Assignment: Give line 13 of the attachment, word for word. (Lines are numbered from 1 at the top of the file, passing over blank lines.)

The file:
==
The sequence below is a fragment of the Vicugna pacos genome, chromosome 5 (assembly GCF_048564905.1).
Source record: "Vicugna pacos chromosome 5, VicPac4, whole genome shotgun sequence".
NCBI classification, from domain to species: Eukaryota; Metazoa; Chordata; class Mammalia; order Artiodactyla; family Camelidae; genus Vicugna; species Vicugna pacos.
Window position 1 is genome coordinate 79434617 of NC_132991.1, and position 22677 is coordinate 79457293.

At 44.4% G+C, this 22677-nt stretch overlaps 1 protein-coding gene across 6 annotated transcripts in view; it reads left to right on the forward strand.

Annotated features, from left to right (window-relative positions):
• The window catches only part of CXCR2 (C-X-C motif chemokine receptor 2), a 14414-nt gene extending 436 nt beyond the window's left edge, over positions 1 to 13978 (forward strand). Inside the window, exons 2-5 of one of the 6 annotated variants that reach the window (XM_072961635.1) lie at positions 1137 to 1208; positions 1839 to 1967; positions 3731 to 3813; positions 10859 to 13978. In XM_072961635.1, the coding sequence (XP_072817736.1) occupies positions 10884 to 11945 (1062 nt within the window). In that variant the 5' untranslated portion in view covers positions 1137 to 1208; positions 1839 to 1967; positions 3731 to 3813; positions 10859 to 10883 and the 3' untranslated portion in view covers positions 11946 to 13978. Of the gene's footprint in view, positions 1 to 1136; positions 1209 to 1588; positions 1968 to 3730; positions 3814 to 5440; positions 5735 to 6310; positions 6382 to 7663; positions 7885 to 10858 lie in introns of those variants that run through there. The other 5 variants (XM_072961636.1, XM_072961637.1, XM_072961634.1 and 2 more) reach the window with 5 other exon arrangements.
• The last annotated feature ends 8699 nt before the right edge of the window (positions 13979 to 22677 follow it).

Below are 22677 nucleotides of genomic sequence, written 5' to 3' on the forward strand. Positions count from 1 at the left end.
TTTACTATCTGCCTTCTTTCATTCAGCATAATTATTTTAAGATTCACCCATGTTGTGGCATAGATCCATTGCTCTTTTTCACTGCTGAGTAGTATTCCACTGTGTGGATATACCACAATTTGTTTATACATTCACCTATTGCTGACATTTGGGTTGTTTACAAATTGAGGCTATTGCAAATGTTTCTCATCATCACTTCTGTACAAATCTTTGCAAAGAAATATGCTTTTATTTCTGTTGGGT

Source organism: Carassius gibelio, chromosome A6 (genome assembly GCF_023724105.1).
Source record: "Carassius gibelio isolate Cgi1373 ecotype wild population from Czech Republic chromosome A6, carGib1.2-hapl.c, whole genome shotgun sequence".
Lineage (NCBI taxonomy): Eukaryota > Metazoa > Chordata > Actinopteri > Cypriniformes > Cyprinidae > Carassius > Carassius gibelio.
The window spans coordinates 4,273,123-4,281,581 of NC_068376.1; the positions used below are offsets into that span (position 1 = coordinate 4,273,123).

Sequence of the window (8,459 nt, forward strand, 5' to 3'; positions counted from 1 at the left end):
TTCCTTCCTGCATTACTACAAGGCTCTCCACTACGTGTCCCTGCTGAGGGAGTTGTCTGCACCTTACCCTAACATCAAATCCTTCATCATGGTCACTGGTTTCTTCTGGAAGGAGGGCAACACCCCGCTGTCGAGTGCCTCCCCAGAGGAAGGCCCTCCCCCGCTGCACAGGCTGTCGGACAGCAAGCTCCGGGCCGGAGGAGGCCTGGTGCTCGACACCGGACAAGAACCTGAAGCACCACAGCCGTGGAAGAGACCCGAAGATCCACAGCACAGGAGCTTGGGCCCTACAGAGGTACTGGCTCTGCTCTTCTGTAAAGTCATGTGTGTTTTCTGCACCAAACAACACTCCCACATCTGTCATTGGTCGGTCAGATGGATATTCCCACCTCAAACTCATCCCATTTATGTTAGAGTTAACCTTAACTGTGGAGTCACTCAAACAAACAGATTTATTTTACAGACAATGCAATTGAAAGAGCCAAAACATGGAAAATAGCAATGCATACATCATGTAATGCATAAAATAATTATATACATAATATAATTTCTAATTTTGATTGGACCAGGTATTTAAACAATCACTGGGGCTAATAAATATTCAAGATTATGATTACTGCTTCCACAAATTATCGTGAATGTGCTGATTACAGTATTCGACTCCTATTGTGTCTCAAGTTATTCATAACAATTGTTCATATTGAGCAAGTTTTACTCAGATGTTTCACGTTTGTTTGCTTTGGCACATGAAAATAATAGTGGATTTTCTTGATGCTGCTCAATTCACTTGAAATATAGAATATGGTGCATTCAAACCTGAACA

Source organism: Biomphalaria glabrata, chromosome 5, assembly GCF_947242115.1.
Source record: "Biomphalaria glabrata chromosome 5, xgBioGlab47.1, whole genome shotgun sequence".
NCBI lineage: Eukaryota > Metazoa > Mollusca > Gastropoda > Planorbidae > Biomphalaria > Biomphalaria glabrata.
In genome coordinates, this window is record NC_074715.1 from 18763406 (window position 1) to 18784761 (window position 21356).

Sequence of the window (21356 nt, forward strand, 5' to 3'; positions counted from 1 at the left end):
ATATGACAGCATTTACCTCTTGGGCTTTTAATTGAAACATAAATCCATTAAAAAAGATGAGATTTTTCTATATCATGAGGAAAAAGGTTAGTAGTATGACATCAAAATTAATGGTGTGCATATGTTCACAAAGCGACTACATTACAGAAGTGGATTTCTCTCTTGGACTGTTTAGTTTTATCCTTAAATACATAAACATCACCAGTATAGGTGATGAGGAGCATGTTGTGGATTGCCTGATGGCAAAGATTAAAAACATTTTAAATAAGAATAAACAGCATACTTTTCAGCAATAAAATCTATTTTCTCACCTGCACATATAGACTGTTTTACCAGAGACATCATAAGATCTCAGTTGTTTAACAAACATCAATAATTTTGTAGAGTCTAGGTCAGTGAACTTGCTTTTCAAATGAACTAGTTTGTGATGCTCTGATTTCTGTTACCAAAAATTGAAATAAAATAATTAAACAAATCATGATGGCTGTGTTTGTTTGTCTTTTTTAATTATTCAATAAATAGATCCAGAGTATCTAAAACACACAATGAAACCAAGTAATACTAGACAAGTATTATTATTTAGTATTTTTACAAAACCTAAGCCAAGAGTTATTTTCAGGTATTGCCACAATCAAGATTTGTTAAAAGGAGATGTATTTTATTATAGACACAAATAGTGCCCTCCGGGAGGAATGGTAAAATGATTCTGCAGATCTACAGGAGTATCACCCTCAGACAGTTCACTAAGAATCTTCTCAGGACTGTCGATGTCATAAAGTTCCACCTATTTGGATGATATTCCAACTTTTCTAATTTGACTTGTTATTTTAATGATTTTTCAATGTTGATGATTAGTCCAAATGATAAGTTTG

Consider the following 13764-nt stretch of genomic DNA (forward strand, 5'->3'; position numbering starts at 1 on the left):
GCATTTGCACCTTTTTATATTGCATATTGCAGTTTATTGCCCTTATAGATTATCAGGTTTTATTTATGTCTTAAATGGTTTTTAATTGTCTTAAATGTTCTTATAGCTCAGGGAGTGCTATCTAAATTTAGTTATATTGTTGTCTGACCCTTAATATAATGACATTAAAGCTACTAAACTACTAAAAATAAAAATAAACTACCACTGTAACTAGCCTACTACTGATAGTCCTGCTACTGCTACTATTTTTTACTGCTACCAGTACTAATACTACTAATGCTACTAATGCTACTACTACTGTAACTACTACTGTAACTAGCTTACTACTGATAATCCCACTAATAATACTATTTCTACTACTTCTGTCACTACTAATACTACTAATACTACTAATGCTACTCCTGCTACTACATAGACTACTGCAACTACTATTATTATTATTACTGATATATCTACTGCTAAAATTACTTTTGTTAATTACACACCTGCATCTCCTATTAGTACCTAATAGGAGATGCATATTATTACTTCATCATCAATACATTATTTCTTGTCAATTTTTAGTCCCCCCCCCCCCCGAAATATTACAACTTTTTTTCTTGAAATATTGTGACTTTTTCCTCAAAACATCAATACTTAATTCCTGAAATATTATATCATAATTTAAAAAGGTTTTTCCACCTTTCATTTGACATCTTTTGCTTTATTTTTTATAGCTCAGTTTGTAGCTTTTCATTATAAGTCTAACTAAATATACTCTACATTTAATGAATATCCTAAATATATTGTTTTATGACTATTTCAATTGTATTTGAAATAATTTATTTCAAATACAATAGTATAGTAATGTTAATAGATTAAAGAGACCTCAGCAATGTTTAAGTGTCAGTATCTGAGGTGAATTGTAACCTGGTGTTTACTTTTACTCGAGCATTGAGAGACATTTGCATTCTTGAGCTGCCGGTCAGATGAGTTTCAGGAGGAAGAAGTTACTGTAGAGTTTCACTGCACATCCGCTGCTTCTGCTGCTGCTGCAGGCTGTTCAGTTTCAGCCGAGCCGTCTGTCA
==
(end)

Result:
Lineage (NCBI taxonomy): Eukaryota > Metazoa > Chordata > Actinopteri > Cypriniformes > Cyprinidae > Carassius > Carassius gibelio.